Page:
P.E.I. artist Rilla Marshall uses weaving to bring climate change sharply into focus

P.E.I.-based artist Rilla Marshall uses textiles as “a translation tool” to convey data about rising sea levels and disappearing coastlines in Atlantic Canada that she collected by using aerial images, maps and government studies.

It's hard not to reach out and touch PEI-based artist Rilla Marshall's hand-crafted textiles with their unusual colour palettes — there are muddy browns, salty blues, eutrophic greens and the occasional wild splashes of violet thread. But a closer look reveals that there's more to Marshall's work than first meets the eye.

We just built a brand new convention centre in downtown Charlottetown, and if you look at this map, that whole area would be underwater.- Rilla Marshall

The artist uses textiles as "a translation tool," she says, conveying data about rising sea levels and disappearing coastlines in Atlantic Canada that she collected by poring over aerial images, maps and government studies. Marshall, who works as a supervisor at PEI National Park, hopes to use textiles to draw attention to our impact on the landscape in her ongoing body of work, The Liminal Project (on view at Mary E. Black Gallery until March 20, 2016).

Your textile work almost operates as a trick of sorts — it's aesthetically attractive and draws people in, but then you're making people connect with this cold data. Is there a hopeful message in this work as well?

There is a hopeful message to it. Part of it is the relationship to textiles. Textiles are something that we use to keep ourselves warm, so there is a real intimacy there. I guess my hopefulness lies in the ability of the medium itself to maybe make this information a little more personal to people, and a little more tangible and also more engaging.

It is really hard to make people connect and engage with this information when it is kind of depicted as cold hard facts and something that's more abstract and doesn't really have to do with our own lives. But I hope people are able to potentially look at my pieces and recognize coastlines and cities that are familiar to them and start thinking about where we live, and how we live, in relation to the ocean — maybe in a way that's a little more intimate.

Through researching The Liminal Project, what real, concrete impacts do you see the rising sea levels having on ordinary people's lives?

There's one piece in particular that's part of the exhibition that depicts Charlottetown. A map of Charlottetown lists the areas of our waterfront that are eventually going to be underwater if sea levels continue to rise as they're predicted to do — it's kind of worst case scenario, 90 years from now — and that would of course dramatically affect the downtown core of Charlottetown. Like a lot of cities, Charlottetown puts a lot of money into waterfront development. We just built a brand new convention centre in downtown Charlottetown — millions of dollars! — and if you look at this map, that whole area would be underwater. So definitely, looking forward to the future and looking at potential sea level rise and erosion and our changing shoreline — it affects how we plan our cities, it affects the infrastructure that we decide to build.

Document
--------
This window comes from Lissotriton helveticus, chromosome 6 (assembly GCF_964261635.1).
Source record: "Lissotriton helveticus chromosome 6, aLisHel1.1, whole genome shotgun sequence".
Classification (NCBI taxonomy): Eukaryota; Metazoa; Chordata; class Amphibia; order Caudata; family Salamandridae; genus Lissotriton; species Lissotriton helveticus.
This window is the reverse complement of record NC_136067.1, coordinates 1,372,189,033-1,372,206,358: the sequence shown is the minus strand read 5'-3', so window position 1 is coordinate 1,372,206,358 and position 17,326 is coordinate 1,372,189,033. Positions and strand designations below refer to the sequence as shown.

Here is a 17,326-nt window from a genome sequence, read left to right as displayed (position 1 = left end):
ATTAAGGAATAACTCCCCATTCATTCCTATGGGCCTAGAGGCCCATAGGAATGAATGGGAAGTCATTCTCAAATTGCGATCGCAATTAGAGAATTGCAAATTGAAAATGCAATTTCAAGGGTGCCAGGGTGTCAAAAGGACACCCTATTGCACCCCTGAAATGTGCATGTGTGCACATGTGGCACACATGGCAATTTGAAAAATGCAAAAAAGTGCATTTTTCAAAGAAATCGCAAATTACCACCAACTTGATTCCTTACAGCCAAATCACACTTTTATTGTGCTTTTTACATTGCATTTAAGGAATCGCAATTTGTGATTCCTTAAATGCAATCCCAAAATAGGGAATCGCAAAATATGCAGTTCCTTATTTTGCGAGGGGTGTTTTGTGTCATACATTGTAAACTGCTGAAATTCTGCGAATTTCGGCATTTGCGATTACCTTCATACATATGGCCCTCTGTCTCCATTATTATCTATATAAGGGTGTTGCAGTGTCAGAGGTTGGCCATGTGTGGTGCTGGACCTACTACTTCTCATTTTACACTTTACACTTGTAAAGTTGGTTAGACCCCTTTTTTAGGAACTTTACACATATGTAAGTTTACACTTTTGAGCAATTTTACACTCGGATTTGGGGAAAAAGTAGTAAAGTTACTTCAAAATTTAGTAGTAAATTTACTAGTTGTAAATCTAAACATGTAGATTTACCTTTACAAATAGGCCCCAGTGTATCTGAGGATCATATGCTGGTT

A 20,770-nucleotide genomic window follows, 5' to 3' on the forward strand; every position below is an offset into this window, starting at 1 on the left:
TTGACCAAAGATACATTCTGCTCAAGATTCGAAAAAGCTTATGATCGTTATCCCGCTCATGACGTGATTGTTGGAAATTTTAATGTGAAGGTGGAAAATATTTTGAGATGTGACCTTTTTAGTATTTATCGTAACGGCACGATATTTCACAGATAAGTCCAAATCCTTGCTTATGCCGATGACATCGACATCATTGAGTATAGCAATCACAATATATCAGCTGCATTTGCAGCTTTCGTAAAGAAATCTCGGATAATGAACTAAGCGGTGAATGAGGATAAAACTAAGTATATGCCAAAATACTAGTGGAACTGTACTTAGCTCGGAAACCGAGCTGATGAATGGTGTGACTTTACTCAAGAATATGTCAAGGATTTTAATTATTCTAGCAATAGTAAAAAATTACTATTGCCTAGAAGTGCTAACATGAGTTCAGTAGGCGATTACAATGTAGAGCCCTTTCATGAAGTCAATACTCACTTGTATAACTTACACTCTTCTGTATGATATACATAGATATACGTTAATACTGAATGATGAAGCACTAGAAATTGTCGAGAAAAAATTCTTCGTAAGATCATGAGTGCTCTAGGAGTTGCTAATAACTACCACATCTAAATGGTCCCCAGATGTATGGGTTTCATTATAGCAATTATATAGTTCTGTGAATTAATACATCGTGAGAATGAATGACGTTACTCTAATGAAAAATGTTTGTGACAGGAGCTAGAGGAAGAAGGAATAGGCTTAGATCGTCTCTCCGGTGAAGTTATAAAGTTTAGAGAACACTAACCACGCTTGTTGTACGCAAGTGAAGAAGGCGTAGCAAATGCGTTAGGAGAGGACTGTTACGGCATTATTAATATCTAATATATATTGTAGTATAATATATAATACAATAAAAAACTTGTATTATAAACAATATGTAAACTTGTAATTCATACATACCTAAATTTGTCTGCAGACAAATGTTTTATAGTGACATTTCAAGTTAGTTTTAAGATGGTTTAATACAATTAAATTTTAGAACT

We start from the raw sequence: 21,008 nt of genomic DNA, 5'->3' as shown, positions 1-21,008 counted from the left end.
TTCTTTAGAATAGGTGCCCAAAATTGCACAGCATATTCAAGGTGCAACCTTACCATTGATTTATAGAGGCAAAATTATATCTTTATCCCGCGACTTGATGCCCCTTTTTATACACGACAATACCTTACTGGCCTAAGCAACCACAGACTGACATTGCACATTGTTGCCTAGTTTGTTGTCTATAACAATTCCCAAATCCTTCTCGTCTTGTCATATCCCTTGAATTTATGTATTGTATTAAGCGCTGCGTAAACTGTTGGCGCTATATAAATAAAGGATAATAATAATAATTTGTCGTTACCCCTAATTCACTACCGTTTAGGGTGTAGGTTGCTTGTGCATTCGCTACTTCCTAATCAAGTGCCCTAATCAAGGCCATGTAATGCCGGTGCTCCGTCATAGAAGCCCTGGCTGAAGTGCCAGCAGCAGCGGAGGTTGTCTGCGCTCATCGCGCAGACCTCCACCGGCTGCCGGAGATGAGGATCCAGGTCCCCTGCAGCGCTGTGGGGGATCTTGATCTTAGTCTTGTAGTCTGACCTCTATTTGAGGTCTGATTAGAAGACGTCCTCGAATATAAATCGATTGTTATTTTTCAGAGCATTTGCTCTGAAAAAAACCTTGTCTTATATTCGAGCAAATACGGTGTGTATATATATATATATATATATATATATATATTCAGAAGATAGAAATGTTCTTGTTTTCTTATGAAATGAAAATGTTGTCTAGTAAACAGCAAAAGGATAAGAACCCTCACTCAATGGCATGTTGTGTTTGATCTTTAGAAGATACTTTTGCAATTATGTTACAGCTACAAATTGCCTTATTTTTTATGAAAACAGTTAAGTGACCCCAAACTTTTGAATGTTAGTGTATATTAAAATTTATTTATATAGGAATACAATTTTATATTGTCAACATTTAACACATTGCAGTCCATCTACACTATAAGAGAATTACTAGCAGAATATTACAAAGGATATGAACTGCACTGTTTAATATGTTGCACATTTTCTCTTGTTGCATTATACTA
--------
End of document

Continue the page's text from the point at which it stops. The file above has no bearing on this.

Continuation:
I love those 3D islands you make for your Archipelago series. What is it about islands that really inspires you?

I think islands really pull on people's imagination a lot. They're kind of this mystical, mythical thing in that they're isolated geographically, they're surrounded by water, and I find that people respond really strongly to those little islands ... The cultural history and mythology of these isolated little geographies has always been really fascinating to me.

Textile arts are something that you've been interested in since you were a teenager — What was that learning process like for you? Who taught you?

A friend of mine's mother was a weaver when I was a teenager. I convinced her to give me private lessons, so I just learned the very basics of understanding how a loom works. When I did end up going to art school when I was a little older, I took painting because I thought that was what I was going to do until my second year. I took one course in the textile department at NSCAD and then all of a sudden, all the stuff I'd always been interested in — that was a little more compelling to me than painting — was validated.

That's interesting that you thought you should do painting first.

I think generally in the mainstream culture people think "artist" means one very narrow thing.

Rilla Marshall: The Liminal Project. To Mar 20 at the Mary E. Black Gallery, 1061 Marginal Rd #140, Halifax, NS. 902-492-2522.


To encourage thoughtful and respectful conversations, first and last names will appear with each submission to CBC/Radio-Canada's online communities (except in children and youth-oriented communities). Pseudonyms will no longer be permitted.

By submitting a comment, you accept that CBC has the right to reproduce and publish that comment in whole or in part, in any manner CBC chooses. Please note that CBC does not endorse the opinions expressed in comments. Comments on this story are moderated according to our Submission Guidelines. Comments are welcome while open. We reserve the right to close comments at any time.

Become a CBC Member

Join the conversation  Create account

Already have an account?